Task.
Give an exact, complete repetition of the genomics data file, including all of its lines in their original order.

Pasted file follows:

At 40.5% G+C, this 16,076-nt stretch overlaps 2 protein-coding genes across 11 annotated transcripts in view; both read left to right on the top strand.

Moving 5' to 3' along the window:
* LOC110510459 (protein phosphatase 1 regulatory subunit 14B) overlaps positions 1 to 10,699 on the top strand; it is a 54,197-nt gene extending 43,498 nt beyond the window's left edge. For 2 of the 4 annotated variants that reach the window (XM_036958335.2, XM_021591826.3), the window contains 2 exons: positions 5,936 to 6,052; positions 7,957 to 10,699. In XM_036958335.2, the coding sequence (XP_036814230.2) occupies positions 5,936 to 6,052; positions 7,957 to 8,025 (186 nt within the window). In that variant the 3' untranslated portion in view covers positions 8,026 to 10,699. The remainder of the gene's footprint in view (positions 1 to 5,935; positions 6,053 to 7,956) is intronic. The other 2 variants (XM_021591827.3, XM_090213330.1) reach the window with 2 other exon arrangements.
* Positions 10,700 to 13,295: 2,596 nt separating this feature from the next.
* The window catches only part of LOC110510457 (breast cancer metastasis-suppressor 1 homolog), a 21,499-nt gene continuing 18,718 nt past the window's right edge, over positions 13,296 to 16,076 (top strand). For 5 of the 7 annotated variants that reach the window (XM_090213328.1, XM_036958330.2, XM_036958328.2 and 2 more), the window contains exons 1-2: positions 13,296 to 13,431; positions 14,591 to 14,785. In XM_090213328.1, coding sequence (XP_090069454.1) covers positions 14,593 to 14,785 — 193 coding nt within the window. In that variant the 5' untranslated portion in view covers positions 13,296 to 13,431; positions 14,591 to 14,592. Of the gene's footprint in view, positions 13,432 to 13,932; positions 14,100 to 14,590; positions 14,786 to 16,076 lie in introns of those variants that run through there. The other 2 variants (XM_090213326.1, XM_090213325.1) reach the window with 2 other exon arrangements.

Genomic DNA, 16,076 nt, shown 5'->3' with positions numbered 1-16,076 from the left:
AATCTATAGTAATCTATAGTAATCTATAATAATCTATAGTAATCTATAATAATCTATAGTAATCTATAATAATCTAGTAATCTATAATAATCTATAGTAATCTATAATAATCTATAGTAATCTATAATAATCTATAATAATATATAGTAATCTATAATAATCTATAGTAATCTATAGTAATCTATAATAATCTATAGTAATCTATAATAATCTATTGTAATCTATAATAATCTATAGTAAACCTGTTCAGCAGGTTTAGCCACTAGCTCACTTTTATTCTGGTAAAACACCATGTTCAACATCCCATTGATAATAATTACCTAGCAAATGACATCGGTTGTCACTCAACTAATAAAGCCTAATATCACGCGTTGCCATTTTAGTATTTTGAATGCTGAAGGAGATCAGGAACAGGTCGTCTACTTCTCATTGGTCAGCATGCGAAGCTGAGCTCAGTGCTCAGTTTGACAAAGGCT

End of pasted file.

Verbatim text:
At 40.5% G+C, this 16,076-nt stretch overlaps 2 protein-coding genes across 11 annotated transcripts in view; both read left to right on the top strand.

Moving 5' to 3' along the window:
* LOC110510459 (protein phosphatase 1 regulatory subunit 14B) overlaps positions 1 to 10,699 on the top strand; it is a 54,197-nt gene extending 43,498 nt beyond the window's left edge. For 2 of the 4 annotated variants that reach the window (XM_036958335.2, XM_021591826.3), the window contains 2 exons: positions 5,936 to 6,052; positions 7,957 to 10,699. In XM_036958335.2, the coding sequence (XP_036814230.2) occupies positions 5,936 to 6,052; positions 7,957 to 8,025 (186 nt within the window). In that variant the 3' untranslated portion in view covers positions 8,026 to 10,699. The remainder of the gene's footprint in view (positions 1 to 5,935; positions 6,053 to 7,956) is intronic. The other 2 variants (XM_021591827.3, XM_090213330.1) reach the window with 2 other exon arrangements.
* Positions 10,700 to 13,295: 2,596 nt separating this feature from the next.
* The window catches only part of LOC110510457 (breast cancer metastasis-suppressor 1 homolog), a 21,499-nt gene continuing 18,718 nt past the window's right edge, over positions 13,296 to 16,076 (top strand). For 5 of the 7 annotated variants that reach the window (XM_090213328.1, XM_036958330.2, XM_036958328.2 and 2 more), the window contains exons 1-2: positions 13,296 to 13,431; positions 14,591 to 14,785. In XM_090213328.1, coding sequence (XP_090069454.1) covers positions 14,593 to 14,785 — 193 coding nt within the window. In that variant the 5' untranslated portion in view covers positions 13,296 to 13,431; positions 14,591 to 14,592. Of the gene's footprint in view, positions 13,432 to 13,932; positions 14,100 to 14,590; positions 14,786 to 16,076 lie in introns of those variants that run through there. The other 2 variants (XM_090213326.1, XM_090213325.1) reach the window with 2 other exon arrangements.

Genomic DNA, 16,076 nt, shown 5'->3' with positions numbered 1-16,076 from the left:
AATCTATAGTAATCTATAGTAATCTATAATAATCTATAGTAATCTATAATAATCTATAGTAATCTATAATAATCTAGTAATCTATAATAATCTATAGTAATCTATAATAATCTATAGTAATCTATAATAATCTATAATAATATATAGTAATCTATAATAATCTATAGTAATCTATAGTAATCTATAATAATCTATAGTAATCTATAATAATCTATTGTAATCTATAATAATCTATAGTAAACCTGTTCAGCAGGTTTAGCCACTAGCTCACTTTTATTCTGGTAAAACACCATGTTCAACATCCCATTGATAATAATTACCTAGCAAATGACATCGGTTGTCACTCAACTAATAAAGCCTAATATCACGCGTTGCCATTTTAGTATTTTGAATGCTGAAGGAGATCAGGAACAGGTCGTCTACTTCTCATTGGTCAGCATGCGAAGCTGAGCTCAGTGCTCAGTTTGACAAAGGCT